Intriguing first impressions

The pair agreed to meet at a café in Manhattan’s Soho district at an appointed time.[16] From there, they moved to another venue and talked over coffee. Poitras told Gellman that in late December 2012, she had been contacted by an unidentified individual who purported to be a member of or closely connected to the US intelligence community. The person seemed purposely vague, but promised sensitive information about the National Security Agency. The NSA was a defense intelligence agency established in 1952, but its origins dated back to code-breaking work conducted during World War II. The NSA was charged with monitoring, analyzing and decoding foreign data and information.

Bart Gellman, Reporter

It was Poitras’ impression over multiple exchanges that the anonymous individual was determining whether he or she could trust Poitras to publish information s/he had to offer. The person apparently was trying to establish whether Poitras could be discreet, was skilled at using privacy and security software, was competent to understand classified material and would be interested in writing about it. The contact had reached out to her because of her independence from mainstream media, her documentaries and her problems with US Customs. The stranger wrote, “You probably don’t like how this system works, I think you can tell the story.”[17]

The contact had expressed special concern that a news organization, under government pressure, might fail to publish what s/he had to tell. S/he cited as an example the New York Times and its one-year delay in publishing the Risen/Lichtblau NSA story, originally scheduled for just before the November 2004 presidential election. The source seemed to trust Poitras to make the material public. For her part, Poitras was trying to determine whether her contact was a crank or someone perpetrating a hoax. Even more chilling, this person could be someone trying to plant something false that could incriminate or embarrass her. With each message mentioning secret surveillance programs, the person claimed to have proof. Familiar with Gellman’s extensive work and knowledge of national security and surveillance issues, Poitras sought his advice.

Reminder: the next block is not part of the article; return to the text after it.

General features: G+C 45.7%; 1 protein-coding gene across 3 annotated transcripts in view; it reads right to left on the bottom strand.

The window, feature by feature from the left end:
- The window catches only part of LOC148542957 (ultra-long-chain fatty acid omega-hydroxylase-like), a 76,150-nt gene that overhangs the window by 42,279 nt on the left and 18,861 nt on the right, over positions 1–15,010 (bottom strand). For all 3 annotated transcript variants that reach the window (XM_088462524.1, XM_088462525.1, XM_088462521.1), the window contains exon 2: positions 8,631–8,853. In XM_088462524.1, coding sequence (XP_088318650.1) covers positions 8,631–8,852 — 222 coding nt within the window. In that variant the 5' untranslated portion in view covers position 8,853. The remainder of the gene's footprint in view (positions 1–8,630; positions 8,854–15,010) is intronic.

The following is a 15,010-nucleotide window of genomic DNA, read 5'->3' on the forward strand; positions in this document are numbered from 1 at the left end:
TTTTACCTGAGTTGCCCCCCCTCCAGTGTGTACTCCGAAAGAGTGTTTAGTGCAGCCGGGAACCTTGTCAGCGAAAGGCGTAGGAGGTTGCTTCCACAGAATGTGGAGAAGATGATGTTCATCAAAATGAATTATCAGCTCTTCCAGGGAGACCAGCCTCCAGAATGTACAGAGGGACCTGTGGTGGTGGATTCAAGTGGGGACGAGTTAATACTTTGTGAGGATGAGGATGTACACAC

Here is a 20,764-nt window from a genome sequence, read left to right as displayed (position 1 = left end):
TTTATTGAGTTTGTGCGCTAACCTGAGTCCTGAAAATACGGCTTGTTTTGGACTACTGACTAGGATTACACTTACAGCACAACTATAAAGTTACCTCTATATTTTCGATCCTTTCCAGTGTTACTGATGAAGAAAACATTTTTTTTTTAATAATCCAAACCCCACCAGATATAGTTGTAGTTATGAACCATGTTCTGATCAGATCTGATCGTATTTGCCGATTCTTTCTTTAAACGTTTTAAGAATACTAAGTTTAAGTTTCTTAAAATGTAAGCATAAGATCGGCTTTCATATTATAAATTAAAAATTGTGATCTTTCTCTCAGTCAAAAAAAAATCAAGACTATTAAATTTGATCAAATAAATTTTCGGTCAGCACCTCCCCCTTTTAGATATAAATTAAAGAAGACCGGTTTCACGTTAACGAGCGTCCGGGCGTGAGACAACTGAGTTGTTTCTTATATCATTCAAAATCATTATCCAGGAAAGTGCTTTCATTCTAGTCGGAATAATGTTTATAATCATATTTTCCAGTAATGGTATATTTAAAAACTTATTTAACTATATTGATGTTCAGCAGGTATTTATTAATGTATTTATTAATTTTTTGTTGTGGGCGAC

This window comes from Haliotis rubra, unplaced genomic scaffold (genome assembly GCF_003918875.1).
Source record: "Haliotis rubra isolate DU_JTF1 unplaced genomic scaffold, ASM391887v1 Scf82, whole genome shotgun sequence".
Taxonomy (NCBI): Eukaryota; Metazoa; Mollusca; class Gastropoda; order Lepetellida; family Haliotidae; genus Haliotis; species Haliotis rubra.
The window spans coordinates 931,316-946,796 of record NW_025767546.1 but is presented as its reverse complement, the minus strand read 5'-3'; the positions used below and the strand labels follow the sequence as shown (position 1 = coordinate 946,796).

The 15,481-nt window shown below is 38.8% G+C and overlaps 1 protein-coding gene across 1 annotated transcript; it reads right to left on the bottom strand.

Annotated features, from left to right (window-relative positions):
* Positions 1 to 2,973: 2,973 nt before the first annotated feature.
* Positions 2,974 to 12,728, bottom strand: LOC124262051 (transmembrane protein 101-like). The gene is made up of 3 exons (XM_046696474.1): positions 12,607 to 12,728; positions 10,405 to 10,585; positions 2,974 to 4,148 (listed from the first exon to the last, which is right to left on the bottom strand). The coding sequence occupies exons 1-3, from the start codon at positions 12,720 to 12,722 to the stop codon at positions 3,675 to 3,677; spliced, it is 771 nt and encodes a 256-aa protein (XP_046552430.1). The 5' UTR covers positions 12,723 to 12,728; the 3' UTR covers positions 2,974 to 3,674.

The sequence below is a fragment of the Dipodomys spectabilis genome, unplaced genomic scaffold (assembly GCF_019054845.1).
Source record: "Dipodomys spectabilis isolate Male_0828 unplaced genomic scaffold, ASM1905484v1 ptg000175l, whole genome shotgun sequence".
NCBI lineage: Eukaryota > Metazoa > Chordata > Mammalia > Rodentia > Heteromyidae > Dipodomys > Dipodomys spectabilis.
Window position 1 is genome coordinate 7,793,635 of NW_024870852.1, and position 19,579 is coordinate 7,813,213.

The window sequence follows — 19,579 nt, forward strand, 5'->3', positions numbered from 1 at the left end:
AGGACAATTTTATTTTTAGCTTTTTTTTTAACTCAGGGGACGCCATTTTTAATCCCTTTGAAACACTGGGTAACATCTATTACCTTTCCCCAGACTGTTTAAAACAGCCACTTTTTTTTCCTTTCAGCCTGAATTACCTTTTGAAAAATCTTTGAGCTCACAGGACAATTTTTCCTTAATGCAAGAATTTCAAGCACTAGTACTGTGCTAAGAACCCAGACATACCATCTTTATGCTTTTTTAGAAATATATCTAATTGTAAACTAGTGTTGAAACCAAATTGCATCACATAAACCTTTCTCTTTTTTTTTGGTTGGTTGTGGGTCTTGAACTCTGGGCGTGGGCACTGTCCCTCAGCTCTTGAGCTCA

Poitras and Gellman talked at the café for a couple of hours about what Poitras knew, and how he might help her. She had seen no documents, but worried that if the source was legitimate, the story could be too much for her to handle alone. When they parted, Gellman didn’t think much would come of it, but he was intrigued. “This is already in the top sort of one percent of blind tips I’ve ever seen,” he says. What’s more, the informer had told Poitras s/he was willing to reveal his or her name once a story on the classified documents was published. “Normally, people aren’t,” explains Gellman. “If they won’t tell me, or if they won’t let me tell the world, then authenticating and telling readers why they should believe this [information] becomes much harder.”

Gellman left the meeting believing that the person seemed legitimate, but that confirming the facts would be difficult. “It looked, frankly, like the kind of thing that you would have to put a lot of time and energy into and might not pay off,” he says. For now, the story belonged to Poitras. Gellman, however, offered to help. They agreed to tackle the next phase together.

[16] Throughout this case, dates are vague because the interviewees declined to be specific.

[17] Irin Carmon, “How we broke the NSA story,” Salon, June 10, 2013. Retrieved July 1, 2014.